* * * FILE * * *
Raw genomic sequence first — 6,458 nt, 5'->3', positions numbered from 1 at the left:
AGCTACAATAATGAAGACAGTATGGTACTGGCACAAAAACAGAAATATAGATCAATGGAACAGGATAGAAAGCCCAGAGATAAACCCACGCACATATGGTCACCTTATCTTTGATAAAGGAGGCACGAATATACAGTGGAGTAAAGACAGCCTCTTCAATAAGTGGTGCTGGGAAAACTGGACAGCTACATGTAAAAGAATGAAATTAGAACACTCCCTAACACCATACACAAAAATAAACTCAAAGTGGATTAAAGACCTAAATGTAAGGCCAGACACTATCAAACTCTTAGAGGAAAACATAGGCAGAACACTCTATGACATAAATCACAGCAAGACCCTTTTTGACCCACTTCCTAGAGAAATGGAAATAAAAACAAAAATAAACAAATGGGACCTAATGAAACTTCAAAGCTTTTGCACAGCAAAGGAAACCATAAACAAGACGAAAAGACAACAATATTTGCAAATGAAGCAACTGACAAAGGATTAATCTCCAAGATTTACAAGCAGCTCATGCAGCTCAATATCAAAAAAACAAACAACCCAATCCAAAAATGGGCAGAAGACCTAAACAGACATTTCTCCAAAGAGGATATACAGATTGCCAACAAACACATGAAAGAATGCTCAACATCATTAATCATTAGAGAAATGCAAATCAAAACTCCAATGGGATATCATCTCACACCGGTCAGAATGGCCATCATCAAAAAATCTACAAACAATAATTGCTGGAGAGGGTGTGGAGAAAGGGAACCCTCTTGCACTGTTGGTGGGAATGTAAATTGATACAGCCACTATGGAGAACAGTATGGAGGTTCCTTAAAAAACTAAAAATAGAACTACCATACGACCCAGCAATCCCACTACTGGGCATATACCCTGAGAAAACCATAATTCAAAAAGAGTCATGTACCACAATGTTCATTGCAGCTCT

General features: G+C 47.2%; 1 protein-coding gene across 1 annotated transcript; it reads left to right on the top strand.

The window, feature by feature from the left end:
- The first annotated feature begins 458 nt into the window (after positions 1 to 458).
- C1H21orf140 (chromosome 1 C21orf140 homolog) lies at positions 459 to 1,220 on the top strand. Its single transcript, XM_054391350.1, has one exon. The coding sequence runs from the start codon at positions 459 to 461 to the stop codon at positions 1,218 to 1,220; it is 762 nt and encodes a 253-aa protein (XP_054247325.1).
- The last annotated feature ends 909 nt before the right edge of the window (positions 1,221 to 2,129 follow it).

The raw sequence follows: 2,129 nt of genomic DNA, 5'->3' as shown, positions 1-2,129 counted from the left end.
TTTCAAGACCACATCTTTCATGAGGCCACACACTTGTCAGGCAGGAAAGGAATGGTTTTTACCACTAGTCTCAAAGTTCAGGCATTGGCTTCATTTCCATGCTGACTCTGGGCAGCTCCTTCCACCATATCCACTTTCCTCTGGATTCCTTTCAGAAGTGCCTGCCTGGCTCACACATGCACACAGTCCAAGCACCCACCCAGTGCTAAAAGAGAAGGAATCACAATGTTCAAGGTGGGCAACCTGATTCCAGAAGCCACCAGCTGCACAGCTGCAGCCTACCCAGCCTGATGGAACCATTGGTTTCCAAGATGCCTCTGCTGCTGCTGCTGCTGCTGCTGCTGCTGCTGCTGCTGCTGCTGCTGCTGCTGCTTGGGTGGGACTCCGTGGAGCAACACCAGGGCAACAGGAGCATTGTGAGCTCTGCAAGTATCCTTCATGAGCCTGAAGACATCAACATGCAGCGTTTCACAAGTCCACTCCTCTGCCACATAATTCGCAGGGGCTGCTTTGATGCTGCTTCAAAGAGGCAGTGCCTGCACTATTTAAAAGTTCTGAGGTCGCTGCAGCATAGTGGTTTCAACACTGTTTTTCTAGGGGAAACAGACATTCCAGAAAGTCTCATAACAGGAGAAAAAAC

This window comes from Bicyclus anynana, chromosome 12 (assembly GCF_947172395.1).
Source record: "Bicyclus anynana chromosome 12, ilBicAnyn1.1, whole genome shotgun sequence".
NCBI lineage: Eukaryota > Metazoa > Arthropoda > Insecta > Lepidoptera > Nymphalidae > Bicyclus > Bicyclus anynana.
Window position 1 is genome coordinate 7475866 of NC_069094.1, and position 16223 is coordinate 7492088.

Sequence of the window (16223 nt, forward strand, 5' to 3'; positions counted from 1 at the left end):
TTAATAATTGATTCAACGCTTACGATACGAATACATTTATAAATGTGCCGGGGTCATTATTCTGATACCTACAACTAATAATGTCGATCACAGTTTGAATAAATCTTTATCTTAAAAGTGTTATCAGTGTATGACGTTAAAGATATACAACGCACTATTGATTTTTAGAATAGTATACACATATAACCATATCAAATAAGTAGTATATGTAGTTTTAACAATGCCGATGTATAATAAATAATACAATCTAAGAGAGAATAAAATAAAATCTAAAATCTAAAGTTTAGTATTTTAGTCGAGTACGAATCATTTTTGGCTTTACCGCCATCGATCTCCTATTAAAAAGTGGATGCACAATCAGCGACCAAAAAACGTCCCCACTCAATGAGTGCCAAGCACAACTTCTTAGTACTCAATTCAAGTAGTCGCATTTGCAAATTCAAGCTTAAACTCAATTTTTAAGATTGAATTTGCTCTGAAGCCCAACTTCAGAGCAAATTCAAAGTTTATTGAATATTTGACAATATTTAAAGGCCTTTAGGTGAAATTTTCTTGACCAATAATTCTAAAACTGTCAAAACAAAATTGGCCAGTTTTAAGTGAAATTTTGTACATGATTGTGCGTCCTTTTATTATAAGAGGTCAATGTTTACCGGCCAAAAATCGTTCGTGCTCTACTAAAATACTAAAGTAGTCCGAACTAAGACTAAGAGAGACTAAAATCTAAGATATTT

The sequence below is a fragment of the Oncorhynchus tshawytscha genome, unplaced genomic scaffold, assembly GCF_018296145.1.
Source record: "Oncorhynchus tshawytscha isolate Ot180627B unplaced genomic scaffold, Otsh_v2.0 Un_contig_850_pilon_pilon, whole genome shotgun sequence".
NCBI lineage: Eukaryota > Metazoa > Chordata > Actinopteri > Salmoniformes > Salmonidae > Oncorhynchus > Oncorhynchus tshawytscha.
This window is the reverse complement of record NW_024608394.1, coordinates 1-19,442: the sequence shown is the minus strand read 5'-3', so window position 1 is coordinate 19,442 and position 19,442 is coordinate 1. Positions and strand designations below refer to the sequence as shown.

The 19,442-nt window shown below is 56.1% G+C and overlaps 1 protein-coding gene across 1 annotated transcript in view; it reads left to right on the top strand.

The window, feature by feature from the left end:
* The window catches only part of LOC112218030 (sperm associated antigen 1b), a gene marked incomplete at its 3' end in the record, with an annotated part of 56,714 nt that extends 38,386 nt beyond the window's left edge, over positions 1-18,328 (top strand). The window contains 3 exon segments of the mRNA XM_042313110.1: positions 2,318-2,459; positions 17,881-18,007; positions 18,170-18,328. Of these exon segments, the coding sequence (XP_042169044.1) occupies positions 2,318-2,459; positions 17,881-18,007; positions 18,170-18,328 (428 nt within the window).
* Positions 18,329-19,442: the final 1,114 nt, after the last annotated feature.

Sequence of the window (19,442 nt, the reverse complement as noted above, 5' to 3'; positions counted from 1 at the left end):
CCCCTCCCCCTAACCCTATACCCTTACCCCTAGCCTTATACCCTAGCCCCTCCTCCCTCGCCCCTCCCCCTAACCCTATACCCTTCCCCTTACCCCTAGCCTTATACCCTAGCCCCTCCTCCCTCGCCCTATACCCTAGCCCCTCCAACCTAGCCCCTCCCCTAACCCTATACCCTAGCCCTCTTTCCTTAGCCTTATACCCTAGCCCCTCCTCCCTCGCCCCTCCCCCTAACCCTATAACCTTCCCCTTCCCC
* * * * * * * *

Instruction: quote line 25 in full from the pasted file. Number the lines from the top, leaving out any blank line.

CCCCTCCCCCTAACCCTATACCCTTACCCCTAGCCTTATACCCTAGCCCCTCCTCCCTCGCCCCTCCCCCTAACCCTATACCCTTCCCCTTACCCCTAGCCTTATACCCTAGCCCCTCCTCCCTCGCCCTATACCCTAGCCCCTCCAACCTAGCCCCTCCCCTAACCCTATACCCTAGCCCTCTTTCCTTAGCCTTATACCCTAGCCCCTCCTCCCTCGCCCCTCCCCCTAACCCTATAACCTTCCCCTTCCCC